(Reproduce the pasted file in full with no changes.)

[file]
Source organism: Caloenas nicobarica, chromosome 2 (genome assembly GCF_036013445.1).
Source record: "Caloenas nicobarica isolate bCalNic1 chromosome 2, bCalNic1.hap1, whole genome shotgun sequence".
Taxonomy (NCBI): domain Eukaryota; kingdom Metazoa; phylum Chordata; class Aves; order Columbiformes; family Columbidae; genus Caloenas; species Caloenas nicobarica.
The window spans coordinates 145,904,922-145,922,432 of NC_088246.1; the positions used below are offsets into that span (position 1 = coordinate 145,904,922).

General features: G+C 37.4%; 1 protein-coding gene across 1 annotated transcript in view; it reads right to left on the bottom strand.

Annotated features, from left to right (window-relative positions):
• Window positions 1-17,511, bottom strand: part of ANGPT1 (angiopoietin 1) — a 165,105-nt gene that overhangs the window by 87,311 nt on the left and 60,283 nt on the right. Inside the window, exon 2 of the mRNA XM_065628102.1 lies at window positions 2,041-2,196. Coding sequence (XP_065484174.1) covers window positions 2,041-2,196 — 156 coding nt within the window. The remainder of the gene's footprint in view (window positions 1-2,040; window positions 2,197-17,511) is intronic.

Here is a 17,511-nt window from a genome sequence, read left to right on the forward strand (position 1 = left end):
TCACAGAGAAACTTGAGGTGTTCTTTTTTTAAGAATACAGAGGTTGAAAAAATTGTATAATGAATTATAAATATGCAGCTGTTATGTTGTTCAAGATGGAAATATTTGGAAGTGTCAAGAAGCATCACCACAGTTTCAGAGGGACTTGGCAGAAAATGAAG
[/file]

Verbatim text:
Source organism: Caloenas nicobarica, chromosome 2 (genome assembly GCF_036013445.1).
Source record: "Caloenas nicobarica isolate bCalNic1 chromosome 2, bCalNic1.hap1, whole genome shotgun sequence".
Taxonomy (NCBI): domain Eukaryota; kingdom Metazoa; phylum Chordata; class Aves; order Columbiformes; family Columbidae; genus Caloenas; species Caloenas nicobarica.
The window spans coordinates 145,904,922-145,922,432 of NC_088246.1; the positions used below are offsets into that span (position 1 = coordinate 145,904,922).

General features: G+C 37.4%; 1 protein-coding gene across 1 annotated transcript in view; it reads right to left on the bottom strand.

Annotated features, from left to right (window-relative positions):
• Window positions 1-17,511, bottom strand: part of ANGPT1 (angiopoietin 1) — a 165,105-nt gene that overhangs the window by 87,311 nt on the left and 60,283 nt on the right. Inside the window, exon 2 of the mRNA XM_065628102.1 lies at window positions 2,041-2,196. Coding sequence (XP_065484174.1) covers window positions 2,041-2,196 — 156 coding nt within the window. The remainder of the gene's footprint in view (window positions 1-2,040; window positions 2,197-17,511) is intronic.

Here is a 17,511-nt window from a genome sequence, read left to right on the forward strand (position 1 = left end):
TCACAGAGAAACTTGAGGTGTTCTTTTTTTAAGAATACAGAGGTTGAAAAAATTGTATAATGAATTATAAATATGCAGCTGTTATGTTGTTCAAGATGGAAATATTTGGAAGTGTCAAGAAGCATCACCACAGTTTCAGAGGGACTTGGCAGAAAATGAAG